7. Quite interesting and quite and undertaking. Can’t wait to see the baby goats. Our neighbor has little pigmy goats to eat the weeds. We enjoy watching them. Because we have restrictions here, we are limited to number of animals we can have, but goats are on the long list. My husband also wants a couple of Suffolk sheep. Goats or sheep. Nothing as ambitious as milking–he grew up on a dairy. Pets. We already have a barn. Still, I will enjoy keeping up with your goat project. Good luck.

    • I’m envious you already have a barn! Dairy goats certainly do require an extra level of commitment, both for their care, and of course, milking. I think it will be fun though, especially in a nice dry barn 😉

  8. I am so excited that you are getting goats! What a great barn you’ve built for them. I’m looking forward to seeing videos on your blog about them. I bet they will be just adorable. And yummy goat cheese? Cool!

    Do you follow the blog Mack Hill Farm? They have five animal guard dogs — two Icelandic shepherds and three Great Pyrs. Wonderful dogs, they are hard workers. Here’s a link in case you’ve never heard of it.

    • I wish the barn was finished, but hopefully soon 😛

      I looked into Great Pyrenees, and they are beautiful dogs, but also rather hairy. We have a LOT of redwood leaf litter, and I’d be half afraid they’d be caked in it constantly. Not to mention, we have a horrendous number of ticks here in the spring time, and digging for ticks under all that fur could be a tremendous challenge. That said, short-coated LGD breeds aren’t quite as common. Some Akbash, and Anatolians have shorter coats. We’re still doing our homework on the LGD front though 🙂

  9. Goats! Oh goody, looking forward to reading your goat stories very much!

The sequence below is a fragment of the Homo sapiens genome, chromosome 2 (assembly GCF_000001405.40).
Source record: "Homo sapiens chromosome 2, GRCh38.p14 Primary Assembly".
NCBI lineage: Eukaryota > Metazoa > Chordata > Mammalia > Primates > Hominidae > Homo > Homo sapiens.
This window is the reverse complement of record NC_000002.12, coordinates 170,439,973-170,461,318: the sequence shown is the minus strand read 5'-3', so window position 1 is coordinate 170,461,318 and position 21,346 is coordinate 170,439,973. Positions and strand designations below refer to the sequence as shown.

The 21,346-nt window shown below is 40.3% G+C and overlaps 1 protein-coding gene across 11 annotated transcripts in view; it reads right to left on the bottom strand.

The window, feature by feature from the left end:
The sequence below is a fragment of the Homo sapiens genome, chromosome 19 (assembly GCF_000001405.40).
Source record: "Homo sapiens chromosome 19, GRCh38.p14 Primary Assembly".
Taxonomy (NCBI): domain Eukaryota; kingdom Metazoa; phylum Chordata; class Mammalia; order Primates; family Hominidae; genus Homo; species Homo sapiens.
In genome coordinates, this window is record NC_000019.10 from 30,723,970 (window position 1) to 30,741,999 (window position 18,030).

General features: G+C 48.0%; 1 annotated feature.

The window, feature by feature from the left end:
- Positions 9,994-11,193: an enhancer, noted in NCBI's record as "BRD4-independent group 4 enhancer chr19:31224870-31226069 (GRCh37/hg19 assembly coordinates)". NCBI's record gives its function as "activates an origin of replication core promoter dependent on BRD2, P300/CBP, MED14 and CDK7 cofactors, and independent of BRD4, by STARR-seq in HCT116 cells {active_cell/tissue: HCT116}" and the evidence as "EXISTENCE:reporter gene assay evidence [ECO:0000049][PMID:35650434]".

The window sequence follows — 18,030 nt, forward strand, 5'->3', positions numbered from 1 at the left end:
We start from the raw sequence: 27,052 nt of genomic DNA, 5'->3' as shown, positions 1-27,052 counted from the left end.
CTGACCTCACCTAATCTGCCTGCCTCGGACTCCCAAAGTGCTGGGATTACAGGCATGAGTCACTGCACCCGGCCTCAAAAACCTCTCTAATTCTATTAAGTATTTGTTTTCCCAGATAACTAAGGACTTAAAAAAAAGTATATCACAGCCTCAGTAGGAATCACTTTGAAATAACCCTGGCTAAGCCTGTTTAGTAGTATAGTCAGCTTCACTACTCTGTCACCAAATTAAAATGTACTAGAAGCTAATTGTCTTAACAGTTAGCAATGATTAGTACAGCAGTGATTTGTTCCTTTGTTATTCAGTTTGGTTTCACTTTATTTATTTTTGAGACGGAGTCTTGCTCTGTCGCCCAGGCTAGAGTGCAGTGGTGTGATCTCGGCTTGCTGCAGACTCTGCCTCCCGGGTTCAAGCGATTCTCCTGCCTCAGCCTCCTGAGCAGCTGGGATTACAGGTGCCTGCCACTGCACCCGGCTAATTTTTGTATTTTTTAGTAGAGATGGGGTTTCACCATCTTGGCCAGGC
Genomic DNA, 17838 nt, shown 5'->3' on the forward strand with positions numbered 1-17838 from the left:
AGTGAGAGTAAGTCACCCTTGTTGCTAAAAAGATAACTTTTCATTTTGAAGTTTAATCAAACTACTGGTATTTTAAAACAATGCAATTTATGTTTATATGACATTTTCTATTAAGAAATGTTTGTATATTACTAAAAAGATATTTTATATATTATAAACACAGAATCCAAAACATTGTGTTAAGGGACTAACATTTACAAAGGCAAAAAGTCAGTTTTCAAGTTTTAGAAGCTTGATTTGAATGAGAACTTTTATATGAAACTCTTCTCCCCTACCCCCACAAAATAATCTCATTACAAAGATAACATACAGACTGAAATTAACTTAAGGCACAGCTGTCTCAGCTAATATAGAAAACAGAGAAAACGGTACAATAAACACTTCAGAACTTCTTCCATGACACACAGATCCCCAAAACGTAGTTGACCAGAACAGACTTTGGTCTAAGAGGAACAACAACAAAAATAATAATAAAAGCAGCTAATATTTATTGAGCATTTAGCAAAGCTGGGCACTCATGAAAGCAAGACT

• Not as much as I’m looking forward to writing them…if you can drag me out of the barn that is. We’re not putting DSL in the barn 😛

  10. Wow, that will be quite an adventure! Maybe you need a lama to protect the goars? I’ve heard they’re quite good at chasing off predators.

    • Llamas can be very effective guardians, especially toward coyotes, but not as much for Mountain Lions. The biggest issue here for a Llama though, is it would require a barn, and an enclosure, that is an order of magnitude larger than we’re planning to build. For this property, I just don’t think they’re practical, although they would love all the hills here 😉

  11. Wow – you don’t mess around. When you want something you give it 110% – I am so amazed at the construction! Well done! PLEASE keep me up to date. We had a pigmy mountain goat before – cute but demanding as a pet!

    • I can be slow to get projects under way here, but that’s because I have a tendency to overdo the homework first. I like to do things right the first time, in an efficient manner, but that’s only because I’m a little impatient by nature 😉 I’m definitely planning to ‘share’ the goats on the blog. I just have to remember NOT to neglect the garden this spring!

  12. You are being wise by planning well before you get your Goats. Looking fotward to seeing them.
    Bridget´s last post…The Light Returns…Imbolc.